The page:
As the potential candidates for governor shore up their fundraising and messaging games, a Republican state representative from St. Tammany Parish said in an interview last week that he is “seriously” considering his own bid.
While the better-known names involved with this developing race have made some moves in recent weeks, the interest expressed by freshman Rep. Richard Nelson is a timely reminder that the 2023 slate for governor is not etched in stone. “I’m seriously looking at it,” Nelson says. “The bigger boys have the kind of money that scares people away, but I don’t think the field is settled.”
An Eagle Scout with a biological engineering degree, Nelson was selected for the Foreign Service of the U.S. State Department. His diplomatic experience would certainly be a unique attribute.
But as Nelson pointed out, he’ll need more than credentials to capture Louisiana’s top political prize. That’s probably why Attorney General Jeff Landry and Lt. Gov. Billy Nungesser have been aggressive about raising money for their campaigns over the past few years.
No one has actually announced for the 2023 contest, but Landry and Nungesser have had their names at the top of the list longer than anyone else.
Landry, who’s able to tap into money from outside of the state as a former congressman, had $2 million in his personal campaign finance account as of April. But that’s just the tip of the financial iceberg for the attorney general.
He also has Cajun PAC, which serves as a sort of leadership fund that is used, among other functions, to support candidates for office. That secondary account had $158,000 in it as of May. Plus, there’s Louisiana Citizens for Job Creators, a super PAC that has supported Landry in the past and had $221,000 in its kitty as of February. “We plan to be there for him again in 2023,” says a PAC spokesperson.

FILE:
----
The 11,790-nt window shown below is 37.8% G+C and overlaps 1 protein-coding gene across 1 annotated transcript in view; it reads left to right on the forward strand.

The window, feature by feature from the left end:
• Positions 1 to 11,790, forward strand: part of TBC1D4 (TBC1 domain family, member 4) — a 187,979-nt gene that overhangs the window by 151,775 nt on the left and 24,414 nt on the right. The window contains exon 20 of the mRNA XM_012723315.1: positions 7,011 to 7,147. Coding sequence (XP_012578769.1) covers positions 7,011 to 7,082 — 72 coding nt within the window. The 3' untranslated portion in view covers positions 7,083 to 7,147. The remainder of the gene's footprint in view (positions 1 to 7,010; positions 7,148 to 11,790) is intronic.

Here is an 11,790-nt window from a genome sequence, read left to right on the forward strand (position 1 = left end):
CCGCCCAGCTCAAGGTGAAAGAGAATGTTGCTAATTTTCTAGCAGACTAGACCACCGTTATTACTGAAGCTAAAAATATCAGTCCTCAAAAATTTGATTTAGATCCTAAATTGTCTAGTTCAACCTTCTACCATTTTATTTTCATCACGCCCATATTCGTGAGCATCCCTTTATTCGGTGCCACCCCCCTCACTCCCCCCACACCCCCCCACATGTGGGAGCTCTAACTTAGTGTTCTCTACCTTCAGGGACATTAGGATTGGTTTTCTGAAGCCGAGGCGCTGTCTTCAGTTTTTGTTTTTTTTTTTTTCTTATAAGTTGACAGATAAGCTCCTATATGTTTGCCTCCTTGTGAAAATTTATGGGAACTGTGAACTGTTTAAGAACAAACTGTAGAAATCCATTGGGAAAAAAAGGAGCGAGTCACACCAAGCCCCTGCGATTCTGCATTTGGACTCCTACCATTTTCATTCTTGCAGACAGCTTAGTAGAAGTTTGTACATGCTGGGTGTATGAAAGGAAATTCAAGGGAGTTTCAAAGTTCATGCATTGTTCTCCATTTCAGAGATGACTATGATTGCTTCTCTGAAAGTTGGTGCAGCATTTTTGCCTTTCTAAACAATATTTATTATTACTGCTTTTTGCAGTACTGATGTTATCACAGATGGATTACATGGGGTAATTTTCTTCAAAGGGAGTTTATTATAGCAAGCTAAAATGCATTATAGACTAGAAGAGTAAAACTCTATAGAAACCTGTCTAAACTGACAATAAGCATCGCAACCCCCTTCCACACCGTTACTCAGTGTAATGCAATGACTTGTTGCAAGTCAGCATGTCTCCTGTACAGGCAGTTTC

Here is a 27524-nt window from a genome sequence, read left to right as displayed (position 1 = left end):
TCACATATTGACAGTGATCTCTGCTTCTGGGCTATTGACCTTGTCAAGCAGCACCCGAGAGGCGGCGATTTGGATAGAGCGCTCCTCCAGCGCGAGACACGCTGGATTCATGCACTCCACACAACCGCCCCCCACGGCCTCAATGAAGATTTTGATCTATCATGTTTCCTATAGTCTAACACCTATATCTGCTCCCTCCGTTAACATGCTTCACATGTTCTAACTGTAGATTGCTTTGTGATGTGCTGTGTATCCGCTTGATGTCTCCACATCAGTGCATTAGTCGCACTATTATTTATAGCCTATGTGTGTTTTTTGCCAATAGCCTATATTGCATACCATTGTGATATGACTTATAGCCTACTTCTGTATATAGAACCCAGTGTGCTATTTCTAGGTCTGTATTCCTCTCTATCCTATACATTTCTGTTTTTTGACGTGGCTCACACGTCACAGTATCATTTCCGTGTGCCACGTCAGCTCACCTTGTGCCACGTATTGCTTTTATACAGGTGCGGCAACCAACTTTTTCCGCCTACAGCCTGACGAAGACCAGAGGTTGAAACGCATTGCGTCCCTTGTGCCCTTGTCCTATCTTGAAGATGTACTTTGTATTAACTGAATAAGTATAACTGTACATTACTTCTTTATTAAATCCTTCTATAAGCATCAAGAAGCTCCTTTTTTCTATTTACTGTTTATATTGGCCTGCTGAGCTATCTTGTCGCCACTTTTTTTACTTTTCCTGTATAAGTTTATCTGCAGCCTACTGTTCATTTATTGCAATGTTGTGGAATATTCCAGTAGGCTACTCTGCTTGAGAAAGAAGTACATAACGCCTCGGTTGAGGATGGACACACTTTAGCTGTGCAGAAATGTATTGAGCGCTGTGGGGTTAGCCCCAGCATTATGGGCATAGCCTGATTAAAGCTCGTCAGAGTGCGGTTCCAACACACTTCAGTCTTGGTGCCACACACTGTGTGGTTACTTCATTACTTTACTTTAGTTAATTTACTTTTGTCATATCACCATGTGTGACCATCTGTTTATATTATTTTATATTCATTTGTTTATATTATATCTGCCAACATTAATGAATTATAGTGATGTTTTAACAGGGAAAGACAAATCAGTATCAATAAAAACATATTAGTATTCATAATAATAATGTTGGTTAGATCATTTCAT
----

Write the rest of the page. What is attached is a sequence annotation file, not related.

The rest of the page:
As for the rest of the field:
• In his own March filing, Nungesser showed $1.5 million in the bank.
• Nelson’s campaign reported holdings of $22,000 around the same time.
• Treasurer John Schroder, who has been touring the state and thinking about the race, has $550,000 in his war chest and another $8,000 in his leadership PAC.
• Sen. Rick Ward, who said last month he may jump into the fray, had $139,000 in his • account earlier this year. His father of the same name, who recently retired as a district attorney, also has $108,000 in his account that could potentially play a role.
Anticipation is growing for early 2022, when all of these Republican politicos will have to file new annual reports.
If there’s another unknown keeping observers up at night, it might be which Democrat will eventually join the show. So far no reliable names have surfaced, but party leaders insist they will have a marketable candidate.
The developing Republican field isn’t exactly waiting around on Democrats. Last week, for example, Landry spoke to the Ouachita Republican women’s organization, which was covered by KNOE-TV. Even though his speech focused on policy issues, Landry fielded questions about running for governor.
Landry told KNOE-TV that if he ran for governor, election integrity would be his chief campaign issue. According to folks close to Landry, however, that claim may have lacked some context. While election integrity is important to Landry, he is not planning a single-issue campaign, supporters say.
Nungesser, for his part, recently appeared on KEEL Radio and suggested he may be in the Governor’s Office before the 2023 election takes place—due to the line of succession. “You know, there’s a lot of talk out there that the governor may be considered for a post after redistricting in February with the Biden Administration,” Nungesser said during the broadcast.
No one in the Edwards Administration seems to know anything about a potential appointment. But they certainly know what we are quickly learning—the 2023 campaign season is here, whether we like it or not.